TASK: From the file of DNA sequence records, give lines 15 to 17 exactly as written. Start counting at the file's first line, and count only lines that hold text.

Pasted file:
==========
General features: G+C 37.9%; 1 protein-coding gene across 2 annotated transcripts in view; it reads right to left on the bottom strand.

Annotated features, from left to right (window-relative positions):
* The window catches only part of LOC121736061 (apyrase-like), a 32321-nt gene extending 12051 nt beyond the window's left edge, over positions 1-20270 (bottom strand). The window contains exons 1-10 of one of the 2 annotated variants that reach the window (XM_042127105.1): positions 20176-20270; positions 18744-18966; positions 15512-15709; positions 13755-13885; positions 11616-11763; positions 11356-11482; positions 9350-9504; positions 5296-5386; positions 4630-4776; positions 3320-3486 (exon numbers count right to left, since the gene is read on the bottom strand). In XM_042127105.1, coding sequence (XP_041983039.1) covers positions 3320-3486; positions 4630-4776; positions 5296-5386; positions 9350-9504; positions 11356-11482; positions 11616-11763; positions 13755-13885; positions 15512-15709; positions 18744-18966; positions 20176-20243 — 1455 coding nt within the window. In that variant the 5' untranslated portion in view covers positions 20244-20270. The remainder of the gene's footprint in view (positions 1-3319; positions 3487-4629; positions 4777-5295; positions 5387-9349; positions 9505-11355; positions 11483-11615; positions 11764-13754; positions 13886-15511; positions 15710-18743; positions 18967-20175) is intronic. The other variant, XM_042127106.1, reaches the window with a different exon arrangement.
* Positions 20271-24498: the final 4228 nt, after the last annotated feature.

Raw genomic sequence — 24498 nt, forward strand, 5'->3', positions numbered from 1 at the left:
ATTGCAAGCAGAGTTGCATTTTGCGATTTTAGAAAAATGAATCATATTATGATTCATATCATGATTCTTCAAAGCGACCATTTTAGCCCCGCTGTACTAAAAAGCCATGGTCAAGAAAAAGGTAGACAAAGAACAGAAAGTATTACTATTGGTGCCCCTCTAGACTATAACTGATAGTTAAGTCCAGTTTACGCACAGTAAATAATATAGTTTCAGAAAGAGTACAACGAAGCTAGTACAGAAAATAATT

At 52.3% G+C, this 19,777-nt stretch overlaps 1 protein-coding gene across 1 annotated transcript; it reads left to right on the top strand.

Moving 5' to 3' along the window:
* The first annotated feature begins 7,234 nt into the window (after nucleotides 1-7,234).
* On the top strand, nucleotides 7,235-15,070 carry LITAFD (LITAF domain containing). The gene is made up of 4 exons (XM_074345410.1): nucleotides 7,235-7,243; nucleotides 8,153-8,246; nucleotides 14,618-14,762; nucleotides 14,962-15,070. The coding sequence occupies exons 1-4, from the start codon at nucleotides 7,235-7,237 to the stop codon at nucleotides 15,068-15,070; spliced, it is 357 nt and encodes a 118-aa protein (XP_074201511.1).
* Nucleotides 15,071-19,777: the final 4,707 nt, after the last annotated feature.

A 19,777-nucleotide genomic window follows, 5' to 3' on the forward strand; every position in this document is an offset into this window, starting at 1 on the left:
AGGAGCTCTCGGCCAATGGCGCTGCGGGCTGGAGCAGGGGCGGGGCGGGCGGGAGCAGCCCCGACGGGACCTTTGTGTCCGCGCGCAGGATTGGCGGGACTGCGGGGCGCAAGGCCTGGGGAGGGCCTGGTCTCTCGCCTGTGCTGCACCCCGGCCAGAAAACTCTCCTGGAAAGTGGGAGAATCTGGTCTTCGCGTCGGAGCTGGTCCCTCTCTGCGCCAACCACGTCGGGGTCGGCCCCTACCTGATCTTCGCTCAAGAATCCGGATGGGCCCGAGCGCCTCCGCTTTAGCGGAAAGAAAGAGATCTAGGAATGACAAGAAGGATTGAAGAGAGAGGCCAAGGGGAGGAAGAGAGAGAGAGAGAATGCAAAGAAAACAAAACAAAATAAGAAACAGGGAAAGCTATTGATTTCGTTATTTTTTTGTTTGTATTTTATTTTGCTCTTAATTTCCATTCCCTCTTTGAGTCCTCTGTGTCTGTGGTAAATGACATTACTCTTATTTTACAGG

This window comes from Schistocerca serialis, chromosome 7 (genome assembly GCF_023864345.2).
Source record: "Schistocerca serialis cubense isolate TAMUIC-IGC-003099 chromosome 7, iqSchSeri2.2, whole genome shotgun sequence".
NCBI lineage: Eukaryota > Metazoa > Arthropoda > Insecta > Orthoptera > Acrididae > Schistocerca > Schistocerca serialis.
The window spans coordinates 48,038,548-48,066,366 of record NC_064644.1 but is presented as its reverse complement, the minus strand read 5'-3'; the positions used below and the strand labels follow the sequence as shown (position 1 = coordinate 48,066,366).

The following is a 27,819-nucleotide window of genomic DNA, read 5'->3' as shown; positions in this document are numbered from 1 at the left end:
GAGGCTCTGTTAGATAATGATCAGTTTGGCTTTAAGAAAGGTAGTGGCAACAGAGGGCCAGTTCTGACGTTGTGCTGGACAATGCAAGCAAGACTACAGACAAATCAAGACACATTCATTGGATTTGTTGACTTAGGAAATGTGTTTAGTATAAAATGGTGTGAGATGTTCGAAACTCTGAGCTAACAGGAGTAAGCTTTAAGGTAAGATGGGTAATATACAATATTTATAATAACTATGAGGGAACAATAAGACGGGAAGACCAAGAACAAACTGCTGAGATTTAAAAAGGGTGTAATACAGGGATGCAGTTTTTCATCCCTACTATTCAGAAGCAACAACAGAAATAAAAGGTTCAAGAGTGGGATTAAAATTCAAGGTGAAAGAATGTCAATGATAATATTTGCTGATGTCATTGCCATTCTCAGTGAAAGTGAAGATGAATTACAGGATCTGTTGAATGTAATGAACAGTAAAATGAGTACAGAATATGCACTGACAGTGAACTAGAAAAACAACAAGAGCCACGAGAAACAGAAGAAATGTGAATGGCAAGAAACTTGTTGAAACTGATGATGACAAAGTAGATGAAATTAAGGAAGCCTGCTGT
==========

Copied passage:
Source record: "Schistocerca serialis cubense isolate TAMUIC-IGC-003099 chromosome 7, iqSchSeri2.2, whole genome shotgun sequence".
NCBI lineage: Eukaryota > Metazoa > Arthropoda > Insecta > Orthoptera > Acrididae > Schistocerca > Schistocerca serialis.
The window spans coordinates 48,038,548-48,066,366 of record NC_064644.1 but is presented as its reverse complement, the minus strand read 5'-3'; the positions used below and the strand labels follow the sequence as shown (position 1 = coordinate 48,066,366).